Stop The Eye Rolls From Your Child
4 tips parents can use to stop the eye rolls and start connecting better with their child. These 4 tips will have you talking to your child and connecting better during the rough pre-teen and teenage years.
It is Question and Answer LIVE and today’s question was: My pre-teen and I are starting to butt heads. It feels like they aren’t listening to me anymore, and my sweet daughter is becoming a diva. What irritates me the most is how much she seems to ignore my requests. How can I stop this now before it gets worse?
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Transcript of Stop The Eye Rolls From Your Child:
Today we are going to talk about getting your child to listen to you better!
Today’s question is: My pre-teen and I are starting to butt heads. It feels like they aren’t listening to me anymore, and my sweet daughter is becoming a diva. What irritates me the most is how much she seems to ignore my requests. How can I stop this now before it gets worse?
Step 1: Calm yourself down first. When our kids get us angry or annoyed, we tend to talk down to them in our anger. This is a bad habit that many parents get hooked on when kids are small because younger children will take it. As your children get older, they begin to resent you for how you may be talking “down” to them. To stop yourself from yelling or speaking from anger or disappointment, it is important that parents pause for a moment, collect themselves, and calm down first. If I am angry, I tell my kids that I am mad and need 5 minutes to collect myself before addressing the problem. This role modeling is awesome for your kids to see, and it gives me a few minutes to collect my feelings. Remember: How you respond to your child’s behavior will greatly impact how the whole scene unfolds. Yelling at your children will either put them in a flight or fight mode. Flight is a cowering state of being, just as they may have reacted as a young child; OR a fight mode will have your child standing up for themselves and yelling back at you. Those are primitive responses ingrained in your child. We don’t want to trigger either of those responses. We want to start a dialogue instead.
Step 2: Don’t lecture. Older kids already know what they did wrong. They need help learning from their mistakes and understanding the consequences of their actions. That is where your focus should be. Lecturing will only lead to eye rolls and kids tuning out. Instead, start asking questions to help your child learn from their mistakes. To help you with this, download my FREE PDF Question To Ask Your Child So They Will Learn From Their Mistakes at https://theimpactfulparent.com/learningquestions Older kids don’t need parents to tell them not to make bad decisions. They need their parents to redirect them, helping them recognize the consequences of their choices and how to make a better choice next time. This FREE PDF will help you do that, parents, so go to https://theimpactfulparent.com/learningquestions to get this free resource!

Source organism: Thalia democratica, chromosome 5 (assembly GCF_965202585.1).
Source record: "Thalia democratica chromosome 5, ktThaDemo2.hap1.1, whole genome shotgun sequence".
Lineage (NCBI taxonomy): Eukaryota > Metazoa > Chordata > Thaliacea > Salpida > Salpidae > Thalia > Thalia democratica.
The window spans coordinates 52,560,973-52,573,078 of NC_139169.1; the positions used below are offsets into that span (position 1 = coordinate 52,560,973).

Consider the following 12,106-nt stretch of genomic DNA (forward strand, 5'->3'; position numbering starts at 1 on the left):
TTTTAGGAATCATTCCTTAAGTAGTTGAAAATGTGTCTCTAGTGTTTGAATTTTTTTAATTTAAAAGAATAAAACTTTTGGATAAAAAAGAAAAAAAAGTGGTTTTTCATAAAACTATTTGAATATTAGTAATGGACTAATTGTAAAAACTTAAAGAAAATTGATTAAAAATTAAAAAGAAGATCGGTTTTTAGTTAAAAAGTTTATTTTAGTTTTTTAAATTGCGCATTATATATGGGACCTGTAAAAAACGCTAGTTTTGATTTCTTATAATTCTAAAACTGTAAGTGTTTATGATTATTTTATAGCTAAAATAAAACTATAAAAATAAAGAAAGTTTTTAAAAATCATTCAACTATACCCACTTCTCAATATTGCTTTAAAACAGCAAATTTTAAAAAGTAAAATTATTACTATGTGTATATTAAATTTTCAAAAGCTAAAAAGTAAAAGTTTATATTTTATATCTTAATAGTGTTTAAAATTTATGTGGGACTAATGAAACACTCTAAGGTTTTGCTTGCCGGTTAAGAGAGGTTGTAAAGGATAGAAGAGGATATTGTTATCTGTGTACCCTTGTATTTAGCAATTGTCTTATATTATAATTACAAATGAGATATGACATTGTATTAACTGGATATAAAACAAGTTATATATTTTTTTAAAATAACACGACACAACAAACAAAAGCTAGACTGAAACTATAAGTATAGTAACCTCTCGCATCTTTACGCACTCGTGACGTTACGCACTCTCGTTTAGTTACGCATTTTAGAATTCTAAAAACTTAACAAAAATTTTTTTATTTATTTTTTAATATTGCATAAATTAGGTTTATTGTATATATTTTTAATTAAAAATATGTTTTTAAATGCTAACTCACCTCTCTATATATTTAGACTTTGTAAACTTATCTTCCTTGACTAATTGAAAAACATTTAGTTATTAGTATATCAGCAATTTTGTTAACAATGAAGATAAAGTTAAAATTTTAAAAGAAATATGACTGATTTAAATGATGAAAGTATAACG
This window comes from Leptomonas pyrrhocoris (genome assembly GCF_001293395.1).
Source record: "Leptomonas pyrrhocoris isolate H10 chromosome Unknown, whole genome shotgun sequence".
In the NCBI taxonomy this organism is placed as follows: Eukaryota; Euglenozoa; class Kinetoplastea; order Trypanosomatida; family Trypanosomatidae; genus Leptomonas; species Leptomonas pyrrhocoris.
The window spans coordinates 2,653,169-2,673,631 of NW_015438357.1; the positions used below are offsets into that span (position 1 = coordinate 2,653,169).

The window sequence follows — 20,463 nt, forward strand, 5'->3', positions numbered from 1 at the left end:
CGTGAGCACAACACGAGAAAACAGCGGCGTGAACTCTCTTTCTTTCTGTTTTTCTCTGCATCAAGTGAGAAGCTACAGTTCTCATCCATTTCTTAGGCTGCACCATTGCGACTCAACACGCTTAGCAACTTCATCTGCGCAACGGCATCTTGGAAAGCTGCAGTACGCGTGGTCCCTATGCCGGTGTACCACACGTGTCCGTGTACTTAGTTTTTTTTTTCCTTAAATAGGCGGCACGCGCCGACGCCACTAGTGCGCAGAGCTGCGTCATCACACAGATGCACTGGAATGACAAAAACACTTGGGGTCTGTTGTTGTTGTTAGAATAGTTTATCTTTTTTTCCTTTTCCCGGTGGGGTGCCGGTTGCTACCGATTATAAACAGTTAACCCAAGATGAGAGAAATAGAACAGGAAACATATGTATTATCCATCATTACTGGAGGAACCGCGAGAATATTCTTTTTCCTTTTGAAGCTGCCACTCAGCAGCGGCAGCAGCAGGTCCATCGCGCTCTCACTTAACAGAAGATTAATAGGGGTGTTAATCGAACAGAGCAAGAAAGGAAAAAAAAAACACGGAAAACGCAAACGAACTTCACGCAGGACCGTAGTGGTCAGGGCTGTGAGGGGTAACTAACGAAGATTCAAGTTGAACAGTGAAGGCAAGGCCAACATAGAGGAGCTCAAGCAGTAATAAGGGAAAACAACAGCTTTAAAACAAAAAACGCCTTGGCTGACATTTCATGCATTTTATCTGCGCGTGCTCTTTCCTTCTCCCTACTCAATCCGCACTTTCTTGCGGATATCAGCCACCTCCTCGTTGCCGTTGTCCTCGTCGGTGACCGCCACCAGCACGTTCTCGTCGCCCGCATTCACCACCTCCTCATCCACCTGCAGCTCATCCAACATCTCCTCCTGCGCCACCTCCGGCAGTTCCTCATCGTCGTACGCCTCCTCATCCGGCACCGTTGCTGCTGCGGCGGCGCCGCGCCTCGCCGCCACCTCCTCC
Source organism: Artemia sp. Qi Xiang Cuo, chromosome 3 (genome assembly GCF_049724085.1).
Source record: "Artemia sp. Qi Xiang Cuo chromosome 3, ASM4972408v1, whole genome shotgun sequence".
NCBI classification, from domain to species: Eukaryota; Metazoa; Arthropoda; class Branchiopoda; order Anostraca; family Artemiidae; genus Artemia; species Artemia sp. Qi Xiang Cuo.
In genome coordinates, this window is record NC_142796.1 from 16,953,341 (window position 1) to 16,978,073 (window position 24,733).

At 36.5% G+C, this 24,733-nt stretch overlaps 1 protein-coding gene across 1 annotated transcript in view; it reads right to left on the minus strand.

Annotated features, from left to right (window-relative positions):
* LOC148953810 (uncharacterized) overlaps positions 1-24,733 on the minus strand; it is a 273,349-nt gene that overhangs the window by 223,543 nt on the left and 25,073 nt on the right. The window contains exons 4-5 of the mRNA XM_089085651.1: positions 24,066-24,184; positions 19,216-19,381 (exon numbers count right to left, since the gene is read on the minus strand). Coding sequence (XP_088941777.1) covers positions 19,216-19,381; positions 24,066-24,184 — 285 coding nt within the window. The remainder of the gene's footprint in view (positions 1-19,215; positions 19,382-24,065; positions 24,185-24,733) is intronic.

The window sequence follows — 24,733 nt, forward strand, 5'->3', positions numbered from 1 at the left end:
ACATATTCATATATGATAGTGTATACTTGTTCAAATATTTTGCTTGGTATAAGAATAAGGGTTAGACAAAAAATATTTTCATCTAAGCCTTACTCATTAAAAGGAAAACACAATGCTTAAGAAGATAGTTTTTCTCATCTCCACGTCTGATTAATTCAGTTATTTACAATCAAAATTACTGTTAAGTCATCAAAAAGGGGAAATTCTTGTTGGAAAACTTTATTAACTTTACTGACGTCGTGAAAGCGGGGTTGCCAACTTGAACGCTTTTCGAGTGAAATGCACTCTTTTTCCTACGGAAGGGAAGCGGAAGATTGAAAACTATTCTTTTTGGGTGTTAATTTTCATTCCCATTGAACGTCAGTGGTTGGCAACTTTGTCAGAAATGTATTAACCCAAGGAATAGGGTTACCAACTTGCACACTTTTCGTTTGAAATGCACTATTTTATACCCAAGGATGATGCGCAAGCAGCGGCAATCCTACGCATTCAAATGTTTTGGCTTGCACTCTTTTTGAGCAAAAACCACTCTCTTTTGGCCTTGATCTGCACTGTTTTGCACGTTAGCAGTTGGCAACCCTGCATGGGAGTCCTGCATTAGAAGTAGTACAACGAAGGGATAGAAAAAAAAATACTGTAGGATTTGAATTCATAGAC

Step 3: Let your child talk. As your child gets older, they want a voice. They need you to hear them. Even if you don’t agree with your young human, they need to feel like they are heard; otherwise, they will resent you. I highly suggest you ask your child when they are in a good mood if they feel like you hear them. You might be surprised by the response. Either way, strive to let your child have a voice and then rephrase what you hear them say and what you see them doing. When you summarize what you hear your child saying, it creates space for them to feel understood or correct you. Either way, this is a win-win. So instead of commanding, demanding, or criticizing when you want your child to do something, try to describe what you see. For example,
- Don’t say, Put your books away. Instead, try saying, I see that you put your books on the table again. Please move them before dinner.
- Don’t say I can’t believe you failed that test! Instead, try saying, I thought you felt ready for that exam, so I am surprised you got a D. What do you think happened?
Step 4: Try to phase out the outright NO. How you say no to your child matters. Again, if you say no in a harsh tone, you’ll automatically invoke a fight response. Your child will immediately get defensive. To avoid this, I suggest you phrase your ‘NO’ with a ‘Yes’ included too. For example, your child might ask if they can meet up with some friends after school. You know that your family already has other commitments, so you have to tell your child No. I would phrase my ‘no’ like this: Of course, you can see your friends after school, but we can’t do that today. I will call Jake’s mom and see if he can pick you up after school tomorrow instead.
See how I am coupling my No with a Yes? Your child might still have trouble accepting the no, but I find this technique helps children not focus on the negative as much, and the push back isn’t as strong. You may want to strive for coupling your ‘no’ with a conditional ‘yes’ for teenagers. For example, if your child asks to have an extra hour of video gaming with their buddies, but you don’t like the idea of more screen time, maybe you can compromise with your teen by saying, “Sure, you can have an extra hour of screen time tonight as long as all homework is done and you go for a walk with me around the park after school for 30 minutes.”
These are only a few tips to get you started communicating with your pre-teen and teen better, but I hope it helps! As your child gets older, you’ll need to become more flexible and creative with your responses, which isn’t always easy, but you can do it with practice. It’s difficult for parents to shift from an authoritarian ‘No because I said so’ response to the more lenient responses I suggested today. Still, in the long run, it can help your relationship with your child.
I hope all this helps. You got this parents. I am just here to help.